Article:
This is a story rife with intrigue, struggle and heartbreak as Helen exposes the toxic masculinity and domineering nature of the men in her society. It is understandable why Helen is an enigma to those around her. She lives alone. She earns her own living; keeps her own counsel and tells the definitive version of her own story. Helen is well-aware of the societal restrictions, and Anne Brontë brings into full focus the expropriated, estranged nature of women’s lives. It may have taken me a while to read, but I loved this Gothic romance. Anne Brontë was a true literary pioneer: showcasing realism instead of romanticism as she writes about a transgressive woman leaving her violent husband. What an absolute treat.
Verity by Colleen Hoover
Verity is a definite standout this month and I refuse to believe that it is Colleen Hoover’s first-ever thriller. While this was still one raunchy book, I never expected such a compulsive story to grip me and put my entire life on hold until I finished it. So, I can confirm: the hype is real. Never have I ever flew through a book and felt so many emotions in a short space of time: happiness, disgust, shock, sadness. You name it, I felt it.
Verity is a clever, meandering maze of a story in which struggling writer, Lowen Ashleigh, is on the brink of financial ruin and is employed by Jeremy Crawford to complete the remaining books in a successful series that his injured wife, Verity, is unable to finish. While sorting through Verity’s chaotic office, Lowen stumbles upon an unfinished autobiography Verity never intended for anyone to read. Page after page of bone-chilling admissions, including Verity’s recollection of what really happened the day her daughter died…
Morally-questionable characters, a disturbing manuscript, a shop full of plot twists, and I was left questioning everything. I mean, those final two chapters! Oh, how I was wrong. 𝘚𝘰 𝘷𝘦𝘳𝘺 wrong. Now, all I am in the mood for is more domestic thrillers as gripping as this one. Yes, it thoroughly creeped me out. But…can we do it all over again?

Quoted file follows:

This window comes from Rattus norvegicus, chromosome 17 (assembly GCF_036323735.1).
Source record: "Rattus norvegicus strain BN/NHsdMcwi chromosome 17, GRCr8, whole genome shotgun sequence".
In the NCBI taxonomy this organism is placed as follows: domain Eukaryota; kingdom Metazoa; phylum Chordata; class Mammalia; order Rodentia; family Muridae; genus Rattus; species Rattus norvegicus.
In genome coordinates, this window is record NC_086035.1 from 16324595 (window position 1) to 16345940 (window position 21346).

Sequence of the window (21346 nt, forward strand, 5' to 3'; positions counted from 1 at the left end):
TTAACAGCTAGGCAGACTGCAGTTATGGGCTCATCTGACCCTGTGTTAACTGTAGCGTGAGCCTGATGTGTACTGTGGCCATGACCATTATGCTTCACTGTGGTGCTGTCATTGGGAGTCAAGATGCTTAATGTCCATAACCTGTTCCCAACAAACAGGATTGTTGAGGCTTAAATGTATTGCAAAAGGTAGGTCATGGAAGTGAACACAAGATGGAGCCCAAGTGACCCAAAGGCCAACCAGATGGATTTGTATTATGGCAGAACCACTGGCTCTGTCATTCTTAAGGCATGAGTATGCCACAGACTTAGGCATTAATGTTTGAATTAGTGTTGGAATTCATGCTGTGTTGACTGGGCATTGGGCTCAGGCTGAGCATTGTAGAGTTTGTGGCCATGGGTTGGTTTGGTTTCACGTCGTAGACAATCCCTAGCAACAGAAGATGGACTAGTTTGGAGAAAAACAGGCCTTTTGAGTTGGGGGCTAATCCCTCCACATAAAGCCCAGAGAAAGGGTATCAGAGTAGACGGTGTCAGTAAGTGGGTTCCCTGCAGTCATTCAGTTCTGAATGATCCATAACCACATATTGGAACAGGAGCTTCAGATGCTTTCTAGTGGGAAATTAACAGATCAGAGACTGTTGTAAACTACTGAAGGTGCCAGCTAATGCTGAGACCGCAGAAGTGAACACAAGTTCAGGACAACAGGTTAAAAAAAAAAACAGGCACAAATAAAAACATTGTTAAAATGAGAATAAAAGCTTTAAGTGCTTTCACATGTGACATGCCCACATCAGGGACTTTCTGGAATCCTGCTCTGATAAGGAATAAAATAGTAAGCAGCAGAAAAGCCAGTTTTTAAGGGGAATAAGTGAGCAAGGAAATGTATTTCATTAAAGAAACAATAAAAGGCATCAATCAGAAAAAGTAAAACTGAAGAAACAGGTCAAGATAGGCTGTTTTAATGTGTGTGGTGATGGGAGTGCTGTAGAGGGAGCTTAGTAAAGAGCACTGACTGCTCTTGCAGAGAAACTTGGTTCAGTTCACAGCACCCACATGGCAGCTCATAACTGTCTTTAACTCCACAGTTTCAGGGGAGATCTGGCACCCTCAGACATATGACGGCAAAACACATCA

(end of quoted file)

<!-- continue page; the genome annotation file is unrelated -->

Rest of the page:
Over the Top: A Raw Journey to Self-Love by Jonathan Van Ness (audiobook)
Oh, fans of Queer Eye will adore this. There is more than meets the eye with Jonathan Van Ness, and this book overflows with honesty and realness. In this raw, unflinching memoir he opens up about the hardships he has faced: from enduring years of judgement and ridicule to becoming a model of self-love and acceptance. Despite having met so much trauma, he radiates fierce positivity and offers his readers a wealth of amazing advice without coming across as preachy.
I couldn’t recommend listening to the audiobook more; JVN’s narration made this one of the best audio experiences I’ve ever had. Honestly, I was laughing while walking to the gym at 6 am and usually I can just about crack a smile at that time.
At the beginning of the memoir, Jonathan asks whether you will still love him if you knew about everything he has been through and yes, I still do. In fact, even more so! This gets all the stars from me, I absolutely loved it.
An Ember in the Ashes by Sabaa Tahir
It is always intimidating beginning massively-hyped books. Across the board, this book has received glowing praise and 5-star reviews. So, it’s safe to say I am in the minority with my mere 3 stars. While I did end up enjoying An Ember in the Ashes, it was only when I was about half-way through that it truly captured my attention.
My main problem with this novel was with the one-dimensional female lead, Laia, who had all the potential to be the badass heroine that I love to see in YA fiction. Instead, I found her whiny and naïve. Characters are what make a book, and without solid characterisation, I’m less likely to enjoy it. Then, there are the two, under-developed love triangles with characters unconvincingly paired together left right and centre. Nonetheless, I relished the intense trials interspersed throughout the book and its thrilling second half. In short, I understand why so many adore this novel, but ultimately, I wasn’t blown away.
*The God Game by Danny Tobey
Win and All Your Dreams Come True™! 😉
This cyber sci-fi thriller revolves around a group of five high school geeks – the Vindicators who receive an invitation they can’t refuse: an invitation to play the G.O.D. Game. If they play and win, all their dreams come true. But if they die in the game, they die in real life… What begins as some harmless fun soon warps into something more sinister. As the virtual reality interposes itself onto real life, will they be able to escape?
I was immediately intrigued by the premise of The God Game, and, from the outset, it was incredibly immersive. It felt like a Stranger Things and Black Mirror collaboration with the scare-factor amped up a notch. The tech-savvy teens see the game as a chance for all of their dreams to come true. However, the missions, lies and promised rewards crescendo until the game becomes a prime source of their paranoia. Did my Dad really text me that or was it the game? The group dynamic crumbles as the players become mere pawns to the manipulative, omniscient AI. Just like Big Brother, it knows all and sees all. There is no off button. There is no way out.
This is an entertaining, original and engrossing story that any fans of Black Mirror will enjoy.
Have you read any of these books? What are you planning on reading in February?
*Kindly sent for free via publishers and NetGalley in exchange for an honest review.